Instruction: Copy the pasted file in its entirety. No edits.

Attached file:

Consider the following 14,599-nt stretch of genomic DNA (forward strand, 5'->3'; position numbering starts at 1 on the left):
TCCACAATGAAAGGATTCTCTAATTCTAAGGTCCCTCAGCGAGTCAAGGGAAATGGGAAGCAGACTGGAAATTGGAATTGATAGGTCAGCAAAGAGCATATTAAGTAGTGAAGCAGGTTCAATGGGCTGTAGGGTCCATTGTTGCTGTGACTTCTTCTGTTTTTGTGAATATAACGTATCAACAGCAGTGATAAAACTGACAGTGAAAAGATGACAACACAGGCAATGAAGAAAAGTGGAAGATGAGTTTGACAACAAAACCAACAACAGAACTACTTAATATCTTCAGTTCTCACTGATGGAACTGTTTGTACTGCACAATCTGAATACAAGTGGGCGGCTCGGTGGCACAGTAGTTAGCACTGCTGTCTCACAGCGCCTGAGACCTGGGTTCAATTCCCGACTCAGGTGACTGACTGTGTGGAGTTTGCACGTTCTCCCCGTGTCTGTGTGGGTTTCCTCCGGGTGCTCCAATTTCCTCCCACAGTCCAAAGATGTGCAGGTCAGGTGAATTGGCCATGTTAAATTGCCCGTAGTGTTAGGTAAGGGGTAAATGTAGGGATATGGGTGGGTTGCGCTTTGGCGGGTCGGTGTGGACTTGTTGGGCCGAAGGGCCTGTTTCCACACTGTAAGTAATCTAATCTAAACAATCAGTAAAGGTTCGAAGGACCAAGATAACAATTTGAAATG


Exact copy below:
Consider the following 14,599-nt stretch of genomic DNA (forward strand, 5'->3'; position numbering starts at 1 on the left):
TCCACAATGAAAGGATTCTCTAATTCTAAGGTCCCTCAGCGAGTCAAGGGAAATGGGAAGCAGACTGGAAATTGGAATTGATAGGTCAGCAAAGAGCATATTAAGTAGTGAAGCAGGTTCAATGGGCTGTAGGGTCCATTGTTGCTGTGACTTCTTCTGTTTTTGTGAATATAACGTATCAACAGCAGTGATAAAACTGACAGTGAAAAGATGACAACACAGGCAATGAAGAAAAGTGGAAGATGAGTTTGACAACAAAACCAACAACAGAACTACTTAATATCTTCAGTTCTCACTGATGGAACTGTTTGTACTGCACAATCTGAATACAAGTGGGCGGCTCGGTGGCACAGTAGTTAGCACTGCTGTCTCACAGCGCCTGAGACCTGGGTTCAATTCCCGACTCAGGTGACTGACTGTGTGGAGTTTGCACGTTCTCCCCGTGTCTGTGTGGGTTTCCTCCGGGTGCTCCAATTTCCTCCCACAGTCCAAAGATGTGCAGGTCAGGTGAATTGGCCATGTTAAATTGCCCGTAGTGTTAGGTAAGGGGTAAATGTAGGGATATGGGTGGGTTGCGCTTTGGCGGGTCGGTGTGGACTTGTTGGGCCGAAGGGCCTGTTTCCACACTGTAAGTAATCTAATCTAAACAATCAGTAAAGGTTCGAAGGACCAAGATAACAATTTGAAATG